One Tech Journalist’s Mission Statement

The day I was asked what motivates me and I didn’t have an answer

A few months ago I took an hour long call with an entrepreneur and angel investor. The call had no specific agenda, but is the kind of thing I try to do as a way of establishing sources and for background on future stories. In fact, the angel investor was doing that slightly annoying thing of calling from his car during the long commute home.

We discussed a range of topics, from how he became an angel investor, how he was going to make a decent chunk of money, the startups and entrepreneurs he was bullish about (and those he wasn’t), and industry contacts we shared in common.

However, the part of our conversation I remember the most was when he suddenly turned the tables and asked: “What motivates you, Steve?”.

Disconcertingly, I didn’t have an imediate answer. The tech blogging treadmill is often just that: a treadmill. Unless you take a moment to step off it, you never slow down enough for much introspection. It had already been a few years since I had failed at startup life and returned to writing for TechCrunch almost full time.

“I don’t really have one,” I said. “In the big scheme of things, I don’t really care too much,” before adding rather flippantly that, unlike him, I didn’t have (financial) skin in the game.

I was lying, of course. On most days, I care deeply about the work I do and the subjects of my writing. I also strive to make my latest pool of work some of the best I’ve produced and always know I can improve.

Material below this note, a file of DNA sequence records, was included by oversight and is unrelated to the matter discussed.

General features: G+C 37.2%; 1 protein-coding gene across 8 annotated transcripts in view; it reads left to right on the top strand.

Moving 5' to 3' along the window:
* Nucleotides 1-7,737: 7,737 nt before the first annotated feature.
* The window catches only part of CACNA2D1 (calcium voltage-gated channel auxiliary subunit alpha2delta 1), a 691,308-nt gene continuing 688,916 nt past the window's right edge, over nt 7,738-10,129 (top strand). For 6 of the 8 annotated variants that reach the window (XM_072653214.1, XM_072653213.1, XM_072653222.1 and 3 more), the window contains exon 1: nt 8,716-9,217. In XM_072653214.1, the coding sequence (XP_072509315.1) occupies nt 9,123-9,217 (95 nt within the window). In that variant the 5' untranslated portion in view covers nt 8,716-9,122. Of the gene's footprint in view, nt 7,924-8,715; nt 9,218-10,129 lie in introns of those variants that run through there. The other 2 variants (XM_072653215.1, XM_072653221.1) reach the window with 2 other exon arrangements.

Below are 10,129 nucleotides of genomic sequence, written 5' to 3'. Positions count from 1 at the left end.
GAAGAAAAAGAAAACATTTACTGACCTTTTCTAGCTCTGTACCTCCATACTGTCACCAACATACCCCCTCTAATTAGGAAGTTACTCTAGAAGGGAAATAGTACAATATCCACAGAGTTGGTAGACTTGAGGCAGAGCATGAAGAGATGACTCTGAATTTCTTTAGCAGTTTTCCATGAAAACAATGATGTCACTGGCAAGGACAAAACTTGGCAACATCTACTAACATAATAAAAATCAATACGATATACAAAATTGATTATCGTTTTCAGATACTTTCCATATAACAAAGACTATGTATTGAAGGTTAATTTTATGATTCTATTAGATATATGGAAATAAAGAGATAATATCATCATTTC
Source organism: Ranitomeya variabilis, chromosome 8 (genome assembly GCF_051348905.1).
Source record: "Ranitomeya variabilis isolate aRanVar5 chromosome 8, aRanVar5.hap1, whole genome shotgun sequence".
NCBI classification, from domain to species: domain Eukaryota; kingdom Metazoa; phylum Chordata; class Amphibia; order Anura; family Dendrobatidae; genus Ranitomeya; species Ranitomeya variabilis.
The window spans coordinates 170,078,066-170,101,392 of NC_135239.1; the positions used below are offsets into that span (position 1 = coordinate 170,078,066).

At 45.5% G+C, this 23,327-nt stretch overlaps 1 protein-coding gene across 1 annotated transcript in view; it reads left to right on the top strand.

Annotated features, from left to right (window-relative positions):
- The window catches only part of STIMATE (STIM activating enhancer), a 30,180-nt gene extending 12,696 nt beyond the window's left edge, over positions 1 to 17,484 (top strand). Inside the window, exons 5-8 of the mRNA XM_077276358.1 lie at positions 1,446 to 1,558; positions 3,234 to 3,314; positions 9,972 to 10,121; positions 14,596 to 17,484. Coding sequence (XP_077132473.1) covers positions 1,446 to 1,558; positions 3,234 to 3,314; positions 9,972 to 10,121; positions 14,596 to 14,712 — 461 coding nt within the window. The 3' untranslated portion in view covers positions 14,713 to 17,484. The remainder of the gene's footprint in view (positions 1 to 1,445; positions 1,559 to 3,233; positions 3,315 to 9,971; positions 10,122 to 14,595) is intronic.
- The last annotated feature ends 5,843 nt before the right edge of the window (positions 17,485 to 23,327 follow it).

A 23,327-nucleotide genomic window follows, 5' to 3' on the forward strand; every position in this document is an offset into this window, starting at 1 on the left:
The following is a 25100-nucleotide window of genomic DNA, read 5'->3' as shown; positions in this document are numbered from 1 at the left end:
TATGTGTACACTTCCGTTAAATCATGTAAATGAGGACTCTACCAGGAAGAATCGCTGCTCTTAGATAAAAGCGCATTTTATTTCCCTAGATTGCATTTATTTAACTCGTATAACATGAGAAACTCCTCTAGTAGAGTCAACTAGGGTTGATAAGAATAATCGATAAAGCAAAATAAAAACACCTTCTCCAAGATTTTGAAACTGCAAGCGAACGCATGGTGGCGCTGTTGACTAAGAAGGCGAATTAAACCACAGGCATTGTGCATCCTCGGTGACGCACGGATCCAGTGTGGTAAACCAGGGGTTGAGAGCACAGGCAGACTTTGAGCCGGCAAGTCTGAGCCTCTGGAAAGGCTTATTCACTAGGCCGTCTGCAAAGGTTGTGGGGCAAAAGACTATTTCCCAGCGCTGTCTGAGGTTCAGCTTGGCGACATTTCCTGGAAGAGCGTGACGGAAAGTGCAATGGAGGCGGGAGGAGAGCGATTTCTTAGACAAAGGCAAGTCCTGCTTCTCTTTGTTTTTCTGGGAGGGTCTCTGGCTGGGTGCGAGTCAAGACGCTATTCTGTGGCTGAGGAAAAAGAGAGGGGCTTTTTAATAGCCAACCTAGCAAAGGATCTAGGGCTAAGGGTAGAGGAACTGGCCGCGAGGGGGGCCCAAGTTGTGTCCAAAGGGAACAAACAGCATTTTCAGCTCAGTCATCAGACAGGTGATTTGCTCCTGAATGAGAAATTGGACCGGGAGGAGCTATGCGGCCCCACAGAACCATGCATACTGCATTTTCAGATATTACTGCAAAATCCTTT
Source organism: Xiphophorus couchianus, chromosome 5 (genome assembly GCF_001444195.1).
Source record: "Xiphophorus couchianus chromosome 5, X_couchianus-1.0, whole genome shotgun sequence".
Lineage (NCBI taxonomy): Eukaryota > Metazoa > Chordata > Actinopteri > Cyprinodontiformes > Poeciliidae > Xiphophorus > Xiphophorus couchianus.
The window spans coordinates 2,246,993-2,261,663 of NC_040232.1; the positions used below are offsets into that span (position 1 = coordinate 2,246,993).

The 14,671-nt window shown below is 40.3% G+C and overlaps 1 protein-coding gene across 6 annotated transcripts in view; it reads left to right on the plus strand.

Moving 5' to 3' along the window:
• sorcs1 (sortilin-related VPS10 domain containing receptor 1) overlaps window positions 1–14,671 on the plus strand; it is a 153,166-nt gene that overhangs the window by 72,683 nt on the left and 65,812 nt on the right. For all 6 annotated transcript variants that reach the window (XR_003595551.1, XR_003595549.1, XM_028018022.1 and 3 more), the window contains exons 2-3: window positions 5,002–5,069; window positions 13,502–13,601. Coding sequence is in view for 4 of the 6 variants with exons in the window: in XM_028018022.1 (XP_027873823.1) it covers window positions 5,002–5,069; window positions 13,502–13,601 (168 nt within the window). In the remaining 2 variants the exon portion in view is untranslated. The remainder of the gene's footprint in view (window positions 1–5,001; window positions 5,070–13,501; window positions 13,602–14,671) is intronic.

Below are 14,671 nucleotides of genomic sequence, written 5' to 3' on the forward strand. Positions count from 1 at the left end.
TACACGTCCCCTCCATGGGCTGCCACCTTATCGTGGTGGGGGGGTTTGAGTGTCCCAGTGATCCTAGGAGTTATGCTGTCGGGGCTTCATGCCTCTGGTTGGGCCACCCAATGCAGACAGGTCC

But at the time of our call, I was more acutely aware than ever that there are often more important things than the technology industry and news cycle, and work as a whole, such as falling in love, friends and family, and fighting the terrible things the U.K. government is doing to disabled people.

Then just the other day, I tapped a usually helpful source for information on a recently dead-pooled startup that was making headlines.

“To be honest, I feel sorry for them and the press is brutal so not keen to participate,” the source replied.

I was surprised as I always try to be fair not brutal in my reporting. Besides, integrity is the only currency I trade in as a journalist. Lose it and I’m spent.

But it got me thinking again about that phone call with the angel investor and the question he asked about what motivates me.

And then I remembered that a while back I had in fact crafted a personal mission statement regarding the work I do as a journalist, but until now had never written it down:

To shine a light on the important tech stories, startups, products and topics of the day. And, in doing so, strive to make the European tech industry a little more open and accountable.

Admittedly, I don’t always achieve that mission but it’s a good reminder of why I do what I do. (Aside from making rent of course. As I get older I realise that making rent is kind of a big deal.)

As always, I welcome your feedback.

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